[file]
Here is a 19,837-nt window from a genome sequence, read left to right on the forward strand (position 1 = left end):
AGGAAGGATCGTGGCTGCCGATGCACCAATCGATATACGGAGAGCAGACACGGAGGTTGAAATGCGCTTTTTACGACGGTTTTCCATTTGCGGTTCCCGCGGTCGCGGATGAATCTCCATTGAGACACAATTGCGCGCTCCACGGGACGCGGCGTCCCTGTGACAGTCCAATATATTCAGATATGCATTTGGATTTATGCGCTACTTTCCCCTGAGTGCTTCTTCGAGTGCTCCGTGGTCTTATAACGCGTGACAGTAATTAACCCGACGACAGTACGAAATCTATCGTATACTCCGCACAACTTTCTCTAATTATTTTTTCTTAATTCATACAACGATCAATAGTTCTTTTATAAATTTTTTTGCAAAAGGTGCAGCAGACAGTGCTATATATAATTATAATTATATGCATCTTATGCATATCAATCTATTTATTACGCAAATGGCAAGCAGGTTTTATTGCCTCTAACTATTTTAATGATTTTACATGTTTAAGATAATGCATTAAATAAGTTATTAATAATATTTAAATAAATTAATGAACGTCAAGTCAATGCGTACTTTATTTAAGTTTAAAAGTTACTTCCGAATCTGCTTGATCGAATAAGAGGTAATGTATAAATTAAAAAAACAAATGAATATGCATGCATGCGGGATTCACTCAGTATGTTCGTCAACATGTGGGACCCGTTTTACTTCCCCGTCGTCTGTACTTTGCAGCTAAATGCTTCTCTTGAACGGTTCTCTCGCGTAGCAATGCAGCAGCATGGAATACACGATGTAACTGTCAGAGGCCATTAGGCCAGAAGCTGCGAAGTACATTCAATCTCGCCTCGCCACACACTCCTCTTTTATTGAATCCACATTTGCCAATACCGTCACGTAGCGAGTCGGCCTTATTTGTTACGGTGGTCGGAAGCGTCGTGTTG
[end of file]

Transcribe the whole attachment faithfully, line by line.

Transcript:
Here is a 19,837-nt window from a genome sequence, read left to right on the forward strand (position 1 = left end):
AGGAAGGATCGTGGCTGCCGATGCACCAATCGATATACGGAGAGCAGACACGGAGGTTGAAATGCGCTTTTTACGACGGTTTTCCATTTGCGGTTCCCGCGGTCGCGGATGAATCTCCATTGAGACACAATTGCGCGCTCCACGGGACGCGGCGTCCCTGTGACAGTCCAATATATTCAGATATGCATTTGGATTTATGCGCTACTTTCCCCTGAGTGCTTCTTCGAGTGCTCCGTGGTCTTATAACGCGTGACAGTAATTAACCCGACGACAGTACGAAATCTATCGTATACTCCGCACAACTTTCTCTAATTATTTTTTCTTAATTCATACAACGATCAATAGTTCTTTTATAAATTTTTTTGCAAAAGGTGCAGCAGACAGTGCTATATATAATTATAATTATATGCATCTTATGCATATCAATCTATTTATTACGCAAATGGCAAGCAGGTTTTATTGCCTCTAACTATTTTAATGATTTTACATGTTTAAGATAATGCATTAAATAAGTTATTAATAATATTTAAATAAATTAATGAACGTCAAGTCAATGCGTACTTTATTTAAGTTTAAAAGTTACTTCCGAATCTGCTTGATCGAATAAGAGGTAATGTATAAATTAAAAAAACAAATGAATATGCATGCATGCGGGATTCACTCAGTATGTTCGTCAACATGTGGGACCCGTTTTACTTCCCCGTCGTCTGTACTTTGCAGCTAAATGCTTCTCTTGAACGGTTCTCTCGCGTAGCAATGCAGCAGCATGGAATACACGATGTAACTGTCAGAGGCCATTAGGCCAGAAGCTGCGAAGTACATTCAATCTCGCCTCGCCACACACTCCTCTTTTATTGAATCCACATTTGCCAATACCGTCACGTAGCGAGTCGGCCTTATTTGTTACGGTGGTCGGAAGCGTCGTGTTG